Sunday, May 17, 2015
AG Vows to Advance Obama’s Push to End ‘Zero Tolerance’ School Discipline Policies
A good idea, if for a racist reason
Attorney General Loretta Lynch vowed on Tuesday to continue the Obama administration’s push for public schools to abandon their “zero tolerance” discipline policy, because critics claim it is aimed disproportionately at minority students and other “at risk” youth, including migrants and LGBT students.
“We are working with our partners in the private sector, and of course, the federal government, including Secretary of Education Arne Duncan and Secretary of Labor Tom Perez, to end the school to prison pipeline that sends too many children on the well-worn path from the schoolhouse to the jailhouse,” Lynch said at the National Summit on Youth Violence Prevention in Crystal City, Va.
“And we are standing up and speaking out against so-called zero tolerance school discipline policies that bar the doors of opportunity for children who need support, leaving them stigmatized and marginalized, left out and left alone,” Lynch said.
In January 2014, the U.S. Department of Education issued a 37-page report explaining the administration’s opposition to “zero tolerance” policies in public schools, titled “Guiding Principles: A Resource Guide for Improving School Climate and Discipline.”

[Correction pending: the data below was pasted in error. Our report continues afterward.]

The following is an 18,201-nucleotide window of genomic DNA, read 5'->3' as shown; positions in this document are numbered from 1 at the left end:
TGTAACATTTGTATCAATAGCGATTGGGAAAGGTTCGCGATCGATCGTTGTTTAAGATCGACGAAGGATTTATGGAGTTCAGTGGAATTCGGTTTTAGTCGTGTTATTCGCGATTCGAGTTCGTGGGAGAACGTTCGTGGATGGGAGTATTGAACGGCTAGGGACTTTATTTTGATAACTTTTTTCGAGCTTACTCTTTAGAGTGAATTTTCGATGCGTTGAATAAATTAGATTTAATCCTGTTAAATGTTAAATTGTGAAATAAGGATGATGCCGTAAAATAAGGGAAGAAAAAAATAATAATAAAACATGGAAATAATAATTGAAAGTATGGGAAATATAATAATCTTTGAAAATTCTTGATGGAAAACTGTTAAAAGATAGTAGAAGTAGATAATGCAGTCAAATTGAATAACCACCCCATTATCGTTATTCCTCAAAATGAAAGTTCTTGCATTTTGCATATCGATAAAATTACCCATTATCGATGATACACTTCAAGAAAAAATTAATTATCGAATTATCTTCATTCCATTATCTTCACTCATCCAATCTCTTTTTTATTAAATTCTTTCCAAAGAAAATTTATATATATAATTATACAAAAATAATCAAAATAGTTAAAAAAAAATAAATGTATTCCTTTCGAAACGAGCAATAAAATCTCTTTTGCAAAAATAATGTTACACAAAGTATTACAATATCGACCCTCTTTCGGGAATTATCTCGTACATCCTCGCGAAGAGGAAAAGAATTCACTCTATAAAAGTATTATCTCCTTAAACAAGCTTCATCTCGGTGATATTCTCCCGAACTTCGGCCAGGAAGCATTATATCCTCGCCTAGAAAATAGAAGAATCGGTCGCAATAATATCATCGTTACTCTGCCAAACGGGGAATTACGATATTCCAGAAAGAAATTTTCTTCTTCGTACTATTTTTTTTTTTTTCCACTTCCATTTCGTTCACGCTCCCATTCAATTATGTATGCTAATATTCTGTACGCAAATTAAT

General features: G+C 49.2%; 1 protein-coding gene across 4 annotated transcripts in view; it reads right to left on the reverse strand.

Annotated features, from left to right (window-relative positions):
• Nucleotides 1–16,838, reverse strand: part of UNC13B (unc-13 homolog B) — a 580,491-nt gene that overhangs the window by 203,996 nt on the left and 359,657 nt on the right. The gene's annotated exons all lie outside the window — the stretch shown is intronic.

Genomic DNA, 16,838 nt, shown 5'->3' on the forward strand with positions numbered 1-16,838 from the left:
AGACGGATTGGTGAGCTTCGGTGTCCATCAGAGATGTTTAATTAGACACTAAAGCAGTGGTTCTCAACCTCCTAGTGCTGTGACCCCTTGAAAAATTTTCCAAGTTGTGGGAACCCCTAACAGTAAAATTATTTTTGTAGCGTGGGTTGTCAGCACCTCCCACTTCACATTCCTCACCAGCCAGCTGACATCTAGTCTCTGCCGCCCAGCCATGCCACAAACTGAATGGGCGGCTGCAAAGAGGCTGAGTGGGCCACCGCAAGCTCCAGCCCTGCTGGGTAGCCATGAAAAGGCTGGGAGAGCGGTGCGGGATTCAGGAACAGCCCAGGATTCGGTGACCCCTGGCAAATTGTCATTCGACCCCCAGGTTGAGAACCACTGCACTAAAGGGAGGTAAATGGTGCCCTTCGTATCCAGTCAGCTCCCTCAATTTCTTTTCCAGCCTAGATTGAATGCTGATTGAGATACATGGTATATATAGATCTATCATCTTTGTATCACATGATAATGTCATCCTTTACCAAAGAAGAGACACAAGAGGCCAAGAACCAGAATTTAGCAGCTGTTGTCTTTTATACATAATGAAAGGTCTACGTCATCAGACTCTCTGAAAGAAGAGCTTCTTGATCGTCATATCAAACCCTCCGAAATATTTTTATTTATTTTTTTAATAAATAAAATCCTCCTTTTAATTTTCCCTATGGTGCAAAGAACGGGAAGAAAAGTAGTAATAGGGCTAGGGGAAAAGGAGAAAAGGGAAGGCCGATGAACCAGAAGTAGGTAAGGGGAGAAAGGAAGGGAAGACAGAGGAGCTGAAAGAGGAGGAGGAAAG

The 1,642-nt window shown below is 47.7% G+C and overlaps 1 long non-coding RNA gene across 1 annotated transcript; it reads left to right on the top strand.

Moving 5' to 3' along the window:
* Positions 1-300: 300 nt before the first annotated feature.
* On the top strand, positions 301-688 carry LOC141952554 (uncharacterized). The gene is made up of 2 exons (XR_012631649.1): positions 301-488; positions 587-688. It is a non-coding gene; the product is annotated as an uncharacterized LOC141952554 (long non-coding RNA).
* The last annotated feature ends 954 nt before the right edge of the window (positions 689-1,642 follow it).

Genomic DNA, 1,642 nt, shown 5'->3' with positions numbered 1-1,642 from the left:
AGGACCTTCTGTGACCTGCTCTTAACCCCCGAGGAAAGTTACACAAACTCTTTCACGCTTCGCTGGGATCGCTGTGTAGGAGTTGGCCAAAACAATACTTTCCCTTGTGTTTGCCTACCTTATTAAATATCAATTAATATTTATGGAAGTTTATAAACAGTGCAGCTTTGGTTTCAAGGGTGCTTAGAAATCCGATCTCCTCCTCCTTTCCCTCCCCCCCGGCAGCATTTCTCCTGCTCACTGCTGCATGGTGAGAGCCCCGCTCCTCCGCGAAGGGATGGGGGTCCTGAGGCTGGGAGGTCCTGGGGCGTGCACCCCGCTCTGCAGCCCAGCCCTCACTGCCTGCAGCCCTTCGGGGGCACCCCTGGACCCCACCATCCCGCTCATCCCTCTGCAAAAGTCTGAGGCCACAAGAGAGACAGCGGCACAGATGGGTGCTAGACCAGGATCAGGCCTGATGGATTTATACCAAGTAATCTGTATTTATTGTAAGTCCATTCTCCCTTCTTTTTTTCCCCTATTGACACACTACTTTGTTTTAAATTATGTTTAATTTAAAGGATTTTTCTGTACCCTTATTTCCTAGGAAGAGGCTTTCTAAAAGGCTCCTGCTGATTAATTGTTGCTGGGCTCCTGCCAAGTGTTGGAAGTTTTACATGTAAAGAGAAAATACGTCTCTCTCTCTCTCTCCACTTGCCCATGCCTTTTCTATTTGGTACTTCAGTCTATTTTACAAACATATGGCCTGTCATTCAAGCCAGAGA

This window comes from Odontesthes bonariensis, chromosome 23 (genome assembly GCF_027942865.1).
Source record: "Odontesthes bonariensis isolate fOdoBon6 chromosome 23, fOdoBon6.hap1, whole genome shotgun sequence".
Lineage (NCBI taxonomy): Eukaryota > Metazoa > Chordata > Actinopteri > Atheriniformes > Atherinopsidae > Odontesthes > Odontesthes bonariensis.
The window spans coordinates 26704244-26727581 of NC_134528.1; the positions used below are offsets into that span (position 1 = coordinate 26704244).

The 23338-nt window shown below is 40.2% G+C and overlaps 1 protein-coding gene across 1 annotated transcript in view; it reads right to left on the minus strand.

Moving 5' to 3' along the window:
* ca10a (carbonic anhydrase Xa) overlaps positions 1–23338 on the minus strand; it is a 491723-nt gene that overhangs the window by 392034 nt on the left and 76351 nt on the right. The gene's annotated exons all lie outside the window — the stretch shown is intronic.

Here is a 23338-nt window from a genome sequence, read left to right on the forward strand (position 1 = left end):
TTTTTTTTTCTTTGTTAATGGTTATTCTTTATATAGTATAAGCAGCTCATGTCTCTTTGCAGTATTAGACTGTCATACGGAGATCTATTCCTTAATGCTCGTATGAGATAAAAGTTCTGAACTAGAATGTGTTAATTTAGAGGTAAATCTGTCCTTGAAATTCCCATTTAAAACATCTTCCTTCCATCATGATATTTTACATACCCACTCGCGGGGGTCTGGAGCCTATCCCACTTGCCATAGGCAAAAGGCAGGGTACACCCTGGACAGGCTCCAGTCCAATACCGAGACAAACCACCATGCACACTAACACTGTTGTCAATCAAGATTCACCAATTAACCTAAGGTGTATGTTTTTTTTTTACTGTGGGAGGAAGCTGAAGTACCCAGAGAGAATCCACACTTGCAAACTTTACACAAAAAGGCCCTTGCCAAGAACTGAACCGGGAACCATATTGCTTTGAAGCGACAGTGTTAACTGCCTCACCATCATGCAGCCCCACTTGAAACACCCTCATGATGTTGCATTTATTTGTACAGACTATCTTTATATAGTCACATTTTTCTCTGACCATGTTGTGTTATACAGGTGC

The report reads, in part:
“Schools should consider crafting goals covering the school’s provision of supports for all students, including students of color, students with disabilities, and students who may be at risk for dropping out of school, trauma, social exclusion, or behavior incidents,” the report states.
“Those with such risks include, but are not limited to, lesbian, gay, bisexual, and transgender (LGBT) students; homeless and unaccompanied students; corrections-involved students; students in foster care; pregnant and parenting students; migrant students; English language learners; and others,” it states.
“For example, specific goals may include reducing the total numbers of suspensions and expulsions, reducing the number of law enforcement referrals from the school, identifying and connecting at-risk youths to tailored supports, or increasing the availability of quality mental health supports available for students,” the report states.
A 2001 report by the National Association of School Psychologists showed what percentage of U.S. public school had zero tolerance for “serious offenses” as follows:
weapons other than firearms (91%)